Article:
Samsung’s concessions to the ongoing Apple legal onslaught continue, with news that the company has agreed to put Australian launch plans for the Galaxy Tab 10.1 on ice until September 30. The agreement – which comes despite Samsung’s earlier protestations that it had a separate version of the 10-inch tablet for Australia, that did not infringe any Apple technology – will see Apple detail the patents it alleges its Korean foe has overstepped by September 5, the Sydney Morning Herald reports, with Samsung responding by September 16. Until the end of the month, however, Samsung has acquiesced to neither selling nor even advertising the Galaxy Tab 10.1 in the country.
Reports circulated in early August that Samsung had been prevented from selling the new Honeycomb tablet in Australia by a sales injunction Apple secured. The company later attempted to correct that interpretation, saying that it had merely agreed to delay sales until September 12 while the patent case progressed. However, Samsung also claimed that the agreement only covered the US-spec version of the Galaxy Tab 10.1, which had never been intended to go on sale in Australia, and that it had already readied an alternative model.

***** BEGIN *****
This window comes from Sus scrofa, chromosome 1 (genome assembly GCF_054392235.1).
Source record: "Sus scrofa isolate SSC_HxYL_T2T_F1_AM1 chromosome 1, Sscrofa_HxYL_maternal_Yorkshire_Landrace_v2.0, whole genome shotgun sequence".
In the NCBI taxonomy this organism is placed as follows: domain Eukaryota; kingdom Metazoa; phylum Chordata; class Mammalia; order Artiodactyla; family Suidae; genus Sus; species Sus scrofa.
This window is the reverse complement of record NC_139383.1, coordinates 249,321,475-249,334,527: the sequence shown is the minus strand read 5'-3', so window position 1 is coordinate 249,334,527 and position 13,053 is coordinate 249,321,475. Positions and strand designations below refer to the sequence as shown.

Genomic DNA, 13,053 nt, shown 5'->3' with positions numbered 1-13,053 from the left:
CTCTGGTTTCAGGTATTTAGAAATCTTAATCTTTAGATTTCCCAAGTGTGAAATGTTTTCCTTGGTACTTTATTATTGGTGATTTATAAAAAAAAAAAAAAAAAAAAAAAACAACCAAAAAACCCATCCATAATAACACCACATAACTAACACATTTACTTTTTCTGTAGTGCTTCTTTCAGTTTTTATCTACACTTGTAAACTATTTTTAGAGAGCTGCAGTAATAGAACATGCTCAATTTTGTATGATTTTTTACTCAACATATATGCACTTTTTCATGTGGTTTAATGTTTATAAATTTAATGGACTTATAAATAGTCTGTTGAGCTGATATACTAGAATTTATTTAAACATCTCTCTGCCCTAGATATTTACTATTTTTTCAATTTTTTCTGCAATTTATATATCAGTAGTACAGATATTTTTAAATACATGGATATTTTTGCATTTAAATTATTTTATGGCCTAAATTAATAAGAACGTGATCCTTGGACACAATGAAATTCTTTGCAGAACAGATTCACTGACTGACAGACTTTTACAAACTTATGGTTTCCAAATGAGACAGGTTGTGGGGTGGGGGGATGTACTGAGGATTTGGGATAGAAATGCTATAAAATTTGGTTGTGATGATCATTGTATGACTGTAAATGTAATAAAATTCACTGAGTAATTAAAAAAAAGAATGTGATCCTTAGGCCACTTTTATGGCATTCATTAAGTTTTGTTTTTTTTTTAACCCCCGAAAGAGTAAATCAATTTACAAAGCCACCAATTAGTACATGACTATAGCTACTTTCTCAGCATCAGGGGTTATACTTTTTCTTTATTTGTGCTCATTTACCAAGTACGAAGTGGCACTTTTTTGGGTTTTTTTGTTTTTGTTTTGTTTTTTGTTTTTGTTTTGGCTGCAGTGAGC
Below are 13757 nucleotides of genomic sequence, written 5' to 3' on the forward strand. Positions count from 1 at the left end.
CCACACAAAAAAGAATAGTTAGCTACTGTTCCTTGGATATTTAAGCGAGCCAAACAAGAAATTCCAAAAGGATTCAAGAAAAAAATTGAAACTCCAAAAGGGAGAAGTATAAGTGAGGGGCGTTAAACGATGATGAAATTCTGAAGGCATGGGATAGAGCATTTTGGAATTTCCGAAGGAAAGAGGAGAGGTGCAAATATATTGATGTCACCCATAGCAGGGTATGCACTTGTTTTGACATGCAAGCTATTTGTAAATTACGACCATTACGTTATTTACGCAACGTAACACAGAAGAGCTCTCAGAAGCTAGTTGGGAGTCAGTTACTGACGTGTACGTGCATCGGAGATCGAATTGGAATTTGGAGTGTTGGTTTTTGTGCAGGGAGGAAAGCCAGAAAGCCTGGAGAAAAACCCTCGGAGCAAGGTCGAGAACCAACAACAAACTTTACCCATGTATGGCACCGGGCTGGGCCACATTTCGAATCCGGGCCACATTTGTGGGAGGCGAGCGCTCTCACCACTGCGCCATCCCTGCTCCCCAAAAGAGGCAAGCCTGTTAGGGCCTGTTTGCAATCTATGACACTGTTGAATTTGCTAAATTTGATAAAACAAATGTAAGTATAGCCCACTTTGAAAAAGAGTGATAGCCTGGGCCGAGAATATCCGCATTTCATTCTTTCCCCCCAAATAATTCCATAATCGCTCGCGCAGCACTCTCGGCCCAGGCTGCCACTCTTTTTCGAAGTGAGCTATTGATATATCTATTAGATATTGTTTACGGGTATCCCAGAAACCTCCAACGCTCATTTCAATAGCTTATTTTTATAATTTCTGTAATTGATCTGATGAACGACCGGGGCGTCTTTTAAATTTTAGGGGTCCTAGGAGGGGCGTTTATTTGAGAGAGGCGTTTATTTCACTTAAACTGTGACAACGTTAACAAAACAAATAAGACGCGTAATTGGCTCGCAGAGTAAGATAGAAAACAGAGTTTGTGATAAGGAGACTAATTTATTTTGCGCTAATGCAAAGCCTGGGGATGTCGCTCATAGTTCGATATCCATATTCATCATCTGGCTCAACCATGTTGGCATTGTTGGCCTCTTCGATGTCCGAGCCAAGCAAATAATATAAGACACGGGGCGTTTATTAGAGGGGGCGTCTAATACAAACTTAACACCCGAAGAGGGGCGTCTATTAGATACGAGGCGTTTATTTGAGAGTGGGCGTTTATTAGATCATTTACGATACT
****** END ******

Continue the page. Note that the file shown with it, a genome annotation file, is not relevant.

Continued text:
This new concession, however, suggests that Apple’s legal argument that the modified tablet – while demonstrating “some reduced functionality”, a claim Samsung unsurprisingly denies – “will still infringe” could have legs. “We don’t have any evidence that makes their case. We have a different product, a new product … we believe our device does not infringe” Samsung’s lawyers argued, but conceded to the judges suggestion that putting the slate on sale and then potentially yanking it shortly after made little sense.
Instead, Samsung has filed a countersuit against Apple, The Australian reports, arguing that Apple’s patents are invalid among other things. “Samsung will continue to pursue all possible measures including legal action to defend its intellectual property rights and ensure its innovative products remain available to consumers throughout the world” the company said in its statement.
“Today, Samsung Electronics informed the Federal Court of Australia it intends to file a cross claim against Apple Australia and Apple Inc. regarding the invalidity of the patents previously asserted by Apple and also a cross claim against Apple regarding violation of patents held by Samsung by selling its iPhones and iPads. Samsung will lodge the cross claim through the Federal Court in the coming days.” Samsung statement
Apple claims the modified Australian tablet still infringes at least two of its patents, FOSS Patents reports, but that it is still examining the device for further evidence. Although a ruling against the company in Australia would not have a legal impact on the ongoing US and European suits, it would certainly impact Samsung’s PR campaign that Apple’s iPad was not, in fact, “novel” in its interpretation of a tablet.